3. Try domain and domain.com/random and domain.com, if they are the same, maybe they are parked?
  4. Automate scripting and look into whois records
  5. Look at contents for keywords like buy, domain, parked etc

I decided to start with number 5. It seemed the easiest.

For this step, I ran curl to grab the headers and content of the front page on each domain and saved them to a directory. This was so I could try out a few different ideas to figure out if they were parked.

I started with `grep -c -i domain * | awk -F: ‘{if ($2 > 4) print }’` to see any of the frontpages and headers just kept saying domain over and over. The ones that say it 30+ times, you can be sure are parked. I made the cutoff at 5 and above to see. By that measurement, 31 of domains were parked.

https://gist.github.com/stahnma/fd0a89ada2caa719ea1b

If I look for other terms, (like ‘parked’) only one domain shows up. That seems like it won’t help. ‘Buy’ was another word I looked up, and came up with only 3 sites matching.

Poking at whois records for a while, I couldn’t come up with patterns to search for that lead to decent results at all.

Ok, so some are parked. Beyond that, some are blank. Some are completely unrelated to unix commands. Which ones are actually the type of hub I am looking for?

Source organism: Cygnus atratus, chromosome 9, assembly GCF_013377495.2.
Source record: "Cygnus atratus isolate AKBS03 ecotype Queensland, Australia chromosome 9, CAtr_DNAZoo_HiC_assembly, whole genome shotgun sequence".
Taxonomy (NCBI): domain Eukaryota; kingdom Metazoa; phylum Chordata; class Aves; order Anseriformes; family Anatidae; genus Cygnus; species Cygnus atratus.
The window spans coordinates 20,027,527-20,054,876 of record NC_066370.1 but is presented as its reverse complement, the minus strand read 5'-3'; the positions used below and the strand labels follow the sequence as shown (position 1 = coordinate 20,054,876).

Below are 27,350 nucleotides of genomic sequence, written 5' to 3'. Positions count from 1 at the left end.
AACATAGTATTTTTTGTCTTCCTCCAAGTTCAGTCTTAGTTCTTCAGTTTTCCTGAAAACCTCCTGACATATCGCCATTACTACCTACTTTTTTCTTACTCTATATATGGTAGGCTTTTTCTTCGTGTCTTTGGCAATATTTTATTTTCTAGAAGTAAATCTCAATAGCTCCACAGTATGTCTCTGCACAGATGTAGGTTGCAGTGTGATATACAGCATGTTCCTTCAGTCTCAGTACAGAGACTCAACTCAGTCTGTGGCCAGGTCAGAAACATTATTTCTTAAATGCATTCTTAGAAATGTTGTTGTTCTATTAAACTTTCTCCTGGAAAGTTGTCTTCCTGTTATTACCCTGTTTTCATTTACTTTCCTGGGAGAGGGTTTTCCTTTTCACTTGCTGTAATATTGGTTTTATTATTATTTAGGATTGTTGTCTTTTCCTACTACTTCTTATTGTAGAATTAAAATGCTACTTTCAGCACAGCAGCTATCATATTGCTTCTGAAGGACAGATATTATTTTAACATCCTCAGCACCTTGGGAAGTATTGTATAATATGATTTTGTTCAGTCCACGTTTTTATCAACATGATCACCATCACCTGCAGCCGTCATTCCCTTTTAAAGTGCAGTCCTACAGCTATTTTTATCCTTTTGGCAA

Glancing at a site, I could figure out if the site was the type of unix nerd site I was looking for in about 4seconds. It would take longer than that to load them up and record the results. But completely automating this tasks seems like it would take longer than call it 10 seconds * 141 entries. (That’s about 23 minutes). I didn’t think I could come up with anything better in 23 minutes, and I was watching hockey, so I didn’t mind. How does one grab screenshots to go through very quickly?

It took 8minutes 46 seconds to grab a screenshot of each domain. Again though, I was watching hockey, so I didn’t mind. We were even winning (Go Predators!)

What did I learn in looking at the screen grabs?

Conclusion

The real question though, is how many of these are actually sites derived from their unix command?

Spoiler: duhub.com has nothing to do with disk space.

Seven. There were seven. (4.9%) — and that’s probably being a little generous.

  • bashhub.com — bash history in the cloud
  • cpphub.com — C++ examples and programming tutorials
  • dockerhub.com — docker
  • ftphub.com — transfer files
  • github.com — github obviously
  • jqhub.com — jquery hub with info.
  • mesghub.com — dummy smtp service for testing and such

Complete chicken-scratch notes from my site review.

https://gist.github.com/94bce274def215393dc7

So what have we learned? We all are dying for m4hub. I suspect we actually learned very little. There are several ways this analysis is flawed, and it serves almost no point.

The script I used to do this work: https://gist.github.com/stahnma/5d1721ee11033c612938

Anyway, if you build an awesome m4hub, let me know. My macros need somewhere to hang out.

Michael Stahnke

Written by

VP platform @circleci. Formerly @puppetize. Enjoy systems automation and improving lives of engineers. One of the original EPEL folks.